1. In theory, Wake on LAN is a solved problem. However, many years ago I tried something similar to this, and had issues with waking up a suspended computer. I don’t remember details, it was too long ago, and I eventually gave up on this idea, but in general, issue was that computer didn’t want to wake up from suspended state. When computer was powered off, Wake on LAN worked fine, but when it was suspended, it didn’t work.

    1. The last time I measured a desktop in suspend to ram, it only reduced the power usage from idling at 100 down to 50W, but as always YMMV. For that use case, I turned it off despite the 10 minute boot time to save power (and thus money) instead of time.

      1. I have a Ryzen 5800X system with a “Modern Standby” capable power supply, and I’ve turned all the power saving features on in the UEFI. This removes S1/S2/S3 sleep and makes the system toggle between “S0 working” and “S0 low-power idle” when it’s put to sleep.

        The system idles at about 80 watts according to my UPS, and when I put it to sleep it uses 1 watt. As a bonus, it takes about two seconds to wake from sleep if you press a key or whatever. It’s a really good user experience.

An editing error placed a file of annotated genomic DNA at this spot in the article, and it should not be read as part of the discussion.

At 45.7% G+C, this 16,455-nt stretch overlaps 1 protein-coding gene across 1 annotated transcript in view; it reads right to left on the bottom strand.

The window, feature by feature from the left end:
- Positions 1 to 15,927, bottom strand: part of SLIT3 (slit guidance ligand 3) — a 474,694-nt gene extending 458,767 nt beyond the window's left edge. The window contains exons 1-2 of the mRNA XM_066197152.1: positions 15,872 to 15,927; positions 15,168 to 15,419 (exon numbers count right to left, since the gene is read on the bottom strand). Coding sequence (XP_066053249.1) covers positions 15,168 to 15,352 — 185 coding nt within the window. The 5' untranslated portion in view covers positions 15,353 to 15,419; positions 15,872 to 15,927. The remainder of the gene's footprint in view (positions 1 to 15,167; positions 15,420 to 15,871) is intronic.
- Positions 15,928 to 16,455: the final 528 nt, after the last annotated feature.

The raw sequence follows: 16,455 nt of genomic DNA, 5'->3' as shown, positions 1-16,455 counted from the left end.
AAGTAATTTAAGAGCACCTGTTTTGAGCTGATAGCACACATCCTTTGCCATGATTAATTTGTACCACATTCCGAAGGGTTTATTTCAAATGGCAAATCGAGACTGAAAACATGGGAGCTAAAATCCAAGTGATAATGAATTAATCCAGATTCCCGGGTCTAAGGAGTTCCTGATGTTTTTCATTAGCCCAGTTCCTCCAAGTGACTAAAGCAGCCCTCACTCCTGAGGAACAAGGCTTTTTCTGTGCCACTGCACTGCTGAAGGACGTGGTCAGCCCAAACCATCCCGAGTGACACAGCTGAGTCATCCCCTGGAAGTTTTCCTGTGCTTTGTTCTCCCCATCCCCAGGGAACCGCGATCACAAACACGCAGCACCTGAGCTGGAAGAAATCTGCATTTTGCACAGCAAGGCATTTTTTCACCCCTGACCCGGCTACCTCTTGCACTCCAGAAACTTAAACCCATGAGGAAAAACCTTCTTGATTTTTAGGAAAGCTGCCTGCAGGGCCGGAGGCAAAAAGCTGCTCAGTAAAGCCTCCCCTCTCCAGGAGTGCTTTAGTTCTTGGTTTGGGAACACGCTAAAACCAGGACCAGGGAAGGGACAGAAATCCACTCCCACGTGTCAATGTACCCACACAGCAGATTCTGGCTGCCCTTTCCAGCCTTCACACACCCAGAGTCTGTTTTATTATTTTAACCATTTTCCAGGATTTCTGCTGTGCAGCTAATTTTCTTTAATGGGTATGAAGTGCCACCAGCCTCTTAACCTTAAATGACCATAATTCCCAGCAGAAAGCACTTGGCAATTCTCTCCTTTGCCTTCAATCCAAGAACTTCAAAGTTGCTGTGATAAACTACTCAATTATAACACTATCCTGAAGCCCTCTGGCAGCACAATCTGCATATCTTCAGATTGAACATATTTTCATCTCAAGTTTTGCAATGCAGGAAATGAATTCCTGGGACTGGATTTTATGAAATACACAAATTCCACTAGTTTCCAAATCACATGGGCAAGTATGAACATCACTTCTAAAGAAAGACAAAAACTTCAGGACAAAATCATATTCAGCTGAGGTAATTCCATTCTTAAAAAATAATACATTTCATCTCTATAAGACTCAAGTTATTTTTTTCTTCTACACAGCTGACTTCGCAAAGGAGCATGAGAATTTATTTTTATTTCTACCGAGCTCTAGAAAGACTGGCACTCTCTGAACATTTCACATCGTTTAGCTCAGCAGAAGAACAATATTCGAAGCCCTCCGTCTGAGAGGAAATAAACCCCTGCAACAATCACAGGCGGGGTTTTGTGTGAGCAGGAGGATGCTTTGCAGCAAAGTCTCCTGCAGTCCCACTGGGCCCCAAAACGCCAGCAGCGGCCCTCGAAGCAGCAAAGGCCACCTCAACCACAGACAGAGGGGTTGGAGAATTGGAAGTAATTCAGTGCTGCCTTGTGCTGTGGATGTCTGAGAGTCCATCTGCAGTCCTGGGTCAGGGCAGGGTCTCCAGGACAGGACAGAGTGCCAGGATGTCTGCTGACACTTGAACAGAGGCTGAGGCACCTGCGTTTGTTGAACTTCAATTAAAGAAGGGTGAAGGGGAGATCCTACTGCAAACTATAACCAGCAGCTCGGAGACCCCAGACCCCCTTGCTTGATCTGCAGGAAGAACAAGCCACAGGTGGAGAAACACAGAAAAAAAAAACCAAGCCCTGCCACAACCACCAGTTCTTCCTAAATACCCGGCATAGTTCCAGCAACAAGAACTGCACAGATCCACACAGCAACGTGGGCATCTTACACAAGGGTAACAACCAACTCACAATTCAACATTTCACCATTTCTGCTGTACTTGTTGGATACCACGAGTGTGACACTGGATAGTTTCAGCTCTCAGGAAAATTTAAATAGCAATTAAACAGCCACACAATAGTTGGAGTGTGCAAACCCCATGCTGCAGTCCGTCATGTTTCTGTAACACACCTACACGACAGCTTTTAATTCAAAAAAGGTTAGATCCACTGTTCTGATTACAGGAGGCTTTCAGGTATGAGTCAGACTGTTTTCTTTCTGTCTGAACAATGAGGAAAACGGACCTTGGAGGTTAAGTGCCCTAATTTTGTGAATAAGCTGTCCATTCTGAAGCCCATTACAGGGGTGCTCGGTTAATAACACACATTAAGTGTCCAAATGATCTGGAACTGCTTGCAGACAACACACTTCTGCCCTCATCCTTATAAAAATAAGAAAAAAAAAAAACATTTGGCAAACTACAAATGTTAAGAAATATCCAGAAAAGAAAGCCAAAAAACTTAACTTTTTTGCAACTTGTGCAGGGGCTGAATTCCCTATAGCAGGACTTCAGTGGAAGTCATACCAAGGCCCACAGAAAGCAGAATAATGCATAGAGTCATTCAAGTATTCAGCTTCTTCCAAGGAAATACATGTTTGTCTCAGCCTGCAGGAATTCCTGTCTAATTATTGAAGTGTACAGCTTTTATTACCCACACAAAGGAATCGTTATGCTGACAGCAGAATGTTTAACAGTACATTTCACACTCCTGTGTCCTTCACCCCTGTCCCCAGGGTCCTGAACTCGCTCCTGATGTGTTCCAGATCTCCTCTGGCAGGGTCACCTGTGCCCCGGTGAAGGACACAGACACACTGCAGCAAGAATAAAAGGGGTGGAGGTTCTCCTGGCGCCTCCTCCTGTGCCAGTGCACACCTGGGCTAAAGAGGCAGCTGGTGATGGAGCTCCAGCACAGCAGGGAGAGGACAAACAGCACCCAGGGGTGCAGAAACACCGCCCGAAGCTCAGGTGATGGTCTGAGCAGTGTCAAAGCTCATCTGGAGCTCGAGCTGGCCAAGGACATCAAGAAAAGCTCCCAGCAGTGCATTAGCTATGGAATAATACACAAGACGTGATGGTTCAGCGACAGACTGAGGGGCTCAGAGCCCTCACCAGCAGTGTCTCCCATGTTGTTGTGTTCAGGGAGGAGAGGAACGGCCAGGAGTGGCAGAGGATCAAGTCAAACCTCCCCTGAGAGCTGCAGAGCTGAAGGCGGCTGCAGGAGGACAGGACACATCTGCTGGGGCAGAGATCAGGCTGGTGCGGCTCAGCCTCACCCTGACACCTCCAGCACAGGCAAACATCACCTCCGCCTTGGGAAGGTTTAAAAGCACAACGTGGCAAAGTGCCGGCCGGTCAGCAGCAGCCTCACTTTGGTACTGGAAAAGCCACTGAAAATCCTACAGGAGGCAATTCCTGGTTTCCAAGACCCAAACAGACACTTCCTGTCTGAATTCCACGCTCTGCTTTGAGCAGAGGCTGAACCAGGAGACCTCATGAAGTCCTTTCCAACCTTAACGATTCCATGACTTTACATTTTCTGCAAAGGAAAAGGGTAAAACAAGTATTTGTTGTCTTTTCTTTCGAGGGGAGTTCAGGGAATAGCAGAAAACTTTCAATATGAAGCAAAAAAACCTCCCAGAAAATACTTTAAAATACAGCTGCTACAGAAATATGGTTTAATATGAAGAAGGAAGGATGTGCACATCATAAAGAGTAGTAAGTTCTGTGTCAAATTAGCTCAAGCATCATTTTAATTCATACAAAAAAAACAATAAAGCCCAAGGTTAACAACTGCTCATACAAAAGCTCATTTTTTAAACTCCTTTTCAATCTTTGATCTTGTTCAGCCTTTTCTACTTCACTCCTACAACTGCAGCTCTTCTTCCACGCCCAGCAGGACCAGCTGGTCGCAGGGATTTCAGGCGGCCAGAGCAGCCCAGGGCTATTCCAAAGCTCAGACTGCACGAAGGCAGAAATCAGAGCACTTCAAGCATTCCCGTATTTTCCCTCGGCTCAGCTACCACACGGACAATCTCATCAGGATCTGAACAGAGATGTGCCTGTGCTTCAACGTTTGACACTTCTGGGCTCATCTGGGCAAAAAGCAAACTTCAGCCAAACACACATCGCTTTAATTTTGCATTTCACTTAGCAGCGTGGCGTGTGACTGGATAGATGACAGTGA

1. Port mirroring is like “copy all (TCP,UDP,ICMP…) packets coming and/or leaving” the monitored interface to another port.
      Simple … but one should not abuse this feature: it takes a toll on the CPU load of the router. At least on most cheap hardware.

      1. Yup. If folks need a low budget example: TP-Link TLSG108E

        If you want fullest captures of a wireless device, and your router doesn’t provide tcpdump, then use one of these switches with a cheap OpenWRT access point (like a gl-ar750s). Then you will only capture what’s passing through the AP. No filtering to mess with.